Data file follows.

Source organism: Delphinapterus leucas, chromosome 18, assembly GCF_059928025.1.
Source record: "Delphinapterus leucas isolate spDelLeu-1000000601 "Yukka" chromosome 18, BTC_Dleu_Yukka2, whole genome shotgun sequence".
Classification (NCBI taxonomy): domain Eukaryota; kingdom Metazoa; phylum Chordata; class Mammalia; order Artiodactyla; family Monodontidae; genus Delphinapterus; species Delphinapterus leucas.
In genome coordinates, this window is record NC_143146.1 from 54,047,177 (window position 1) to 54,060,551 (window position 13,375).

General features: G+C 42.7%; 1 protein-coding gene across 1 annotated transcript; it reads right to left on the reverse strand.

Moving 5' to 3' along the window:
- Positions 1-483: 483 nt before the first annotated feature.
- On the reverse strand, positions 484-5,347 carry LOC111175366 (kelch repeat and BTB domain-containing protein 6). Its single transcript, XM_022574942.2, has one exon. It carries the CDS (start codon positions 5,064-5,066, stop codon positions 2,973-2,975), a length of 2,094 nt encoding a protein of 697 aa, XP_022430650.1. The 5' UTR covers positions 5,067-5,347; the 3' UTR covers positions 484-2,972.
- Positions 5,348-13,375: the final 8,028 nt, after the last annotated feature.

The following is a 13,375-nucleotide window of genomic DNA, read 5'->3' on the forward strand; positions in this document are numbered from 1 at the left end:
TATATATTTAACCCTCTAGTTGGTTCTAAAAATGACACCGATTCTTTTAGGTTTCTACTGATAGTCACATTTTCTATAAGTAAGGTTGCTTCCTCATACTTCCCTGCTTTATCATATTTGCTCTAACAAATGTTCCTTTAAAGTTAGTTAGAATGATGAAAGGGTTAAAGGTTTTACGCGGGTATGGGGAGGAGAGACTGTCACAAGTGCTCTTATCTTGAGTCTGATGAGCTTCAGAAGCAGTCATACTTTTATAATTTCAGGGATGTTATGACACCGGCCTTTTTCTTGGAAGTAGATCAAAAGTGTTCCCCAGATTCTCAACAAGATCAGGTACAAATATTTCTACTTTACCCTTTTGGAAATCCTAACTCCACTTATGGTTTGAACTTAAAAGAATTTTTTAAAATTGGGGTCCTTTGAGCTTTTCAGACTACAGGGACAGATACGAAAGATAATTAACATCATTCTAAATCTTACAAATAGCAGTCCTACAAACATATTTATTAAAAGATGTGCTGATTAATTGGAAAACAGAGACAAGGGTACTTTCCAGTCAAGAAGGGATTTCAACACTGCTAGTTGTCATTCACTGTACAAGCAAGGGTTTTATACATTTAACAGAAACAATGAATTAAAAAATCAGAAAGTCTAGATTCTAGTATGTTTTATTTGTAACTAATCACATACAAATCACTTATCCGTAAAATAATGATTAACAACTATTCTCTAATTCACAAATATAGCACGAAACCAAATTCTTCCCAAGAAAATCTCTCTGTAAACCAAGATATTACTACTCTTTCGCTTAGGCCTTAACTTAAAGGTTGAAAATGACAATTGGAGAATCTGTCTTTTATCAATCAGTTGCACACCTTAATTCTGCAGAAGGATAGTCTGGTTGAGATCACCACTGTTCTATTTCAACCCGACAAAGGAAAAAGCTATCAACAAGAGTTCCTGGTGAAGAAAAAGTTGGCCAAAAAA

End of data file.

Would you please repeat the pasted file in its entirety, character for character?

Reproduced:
Source organism: Delphinapterus leucas, chromosome 18, assembly GCF_059928025.1.
Source record: "Delphinapterus leucas isolate spDelLeu-1000000601 "Yukka" chromosome 18, BTC_Dleu_Yukka2, whole genome shotgun sequence".
Classification (NCBI taxonomy): domain Eukaryota; kingdom Metazoa; phylum Chordata; class Mammalia; order Artiodactyla; family Monodontidae; genus Delphinapterus; species Delphinapterus leucas.
In genome coordinates, this window is record NC_143146.1 from 54,047,177 (window position 1) to 54,060,551 (window position 13,375).

General features: G+C 42.7%; 1 protein-coding gene across 1 annotated transcript; it reads right to left on the reverse strand.

Moving 5' to 3' along the window:
- Positions 1-483: 483 nt before the first annotated feature.
- On the reverse strand, positions 484-5,347 carry LOC111175366 (kelch repeat and BTB domain-containing protein 6). Its single transcript, XM_022574942.2, has one exon. It carries the CDS (start codon positions 5,064-5,066, stop codon positions 2,973-2,975), a length of 2,094 nt encoding a protein of 697 aa, XP_022430650.1. The 5' UTR covers positions 5,067-5,347; the 3' UTR covers positions 484-2,972.
- Positions 5,348-13,375: the final 8,028 nt, after the last annotated feature.

The following is a 13,375-nucleotide window of genomic DNA, read 5'->3' on the forward strand; positions in this document are numbered from 1 at the left end:
TATATATTTAACCCTCTAGTTGGTTCTAAAAATGACACCGATTCTTTTAGGTTTCTACTGATAGTCACATTTTCTATAAGTAAGGTTGCTTCCTCATACTTCCCTGCTTTATCATATTTGCTCTAACAAATGTTCCTTTAAAGTTAGTTAGAATGATGAAAGGGTTAAAGGTTTTACGCGGGTATGGGGAGGAGAGACTGTCACAAGTGCTCTTATCTTGAGTCTGATGAGCTTCAGAAGCAGTCATACTTTTATAATTTCAGGGATGTTATGACACCGGCCTTTTTCTTGGAAGTAGATCAAAAGTGTTCCCCAGATTCTCAACAAGATCAGGTACAAATATTTCTACTTTACCCTTTTGGAAATCCTAACTCCACTTATGGTTTGAACTTAAAAGAATTTTTTAAAATTGGGGTCCTTTGAGCTTTTCAGACTACAGGGACAGATACGAAAGATAATTAACATCATTCTAAATCTTACAAATAGCAGTCCTACAAACATATTTATTAAAAGATGTGCTGATTAATTGGAAAACAGAGACAAGGGTACTTTCCAGTCAAGAAGGGATTTCAACACTGCTAGTTGTCATTCACTGTACAAGCAAGGGTTTTATACATTTAACAGAAACAATGAATTAAAAAATCAGAAAGTCTAGATTCTAGTATGTTTTATTTGTAACTAATCACATACAAATCACTTATCCGTAAAATAATGATTAACAACTATTCTCTAATTCACAAATATAGCACGAAACCAAATTCTTCCCAAGAAAATCTCTCTGTAAACCAAGATATTACTACTCTTTCGCTTAGGCCTTAACTTAAAGGTTGAAAATGACAATTGGAGAATCTGTCTTTTATCAATCAGTTGCACACCTTAATTCTGCAGAAGGATAGTCTGGTTGAGATCACCACTGTTCTATTTCAACCCGACAAAGGAAAAAGCTATCAACAAGAGTTCCTGGTGAAGAAAAAGTTGGCCAAAAAA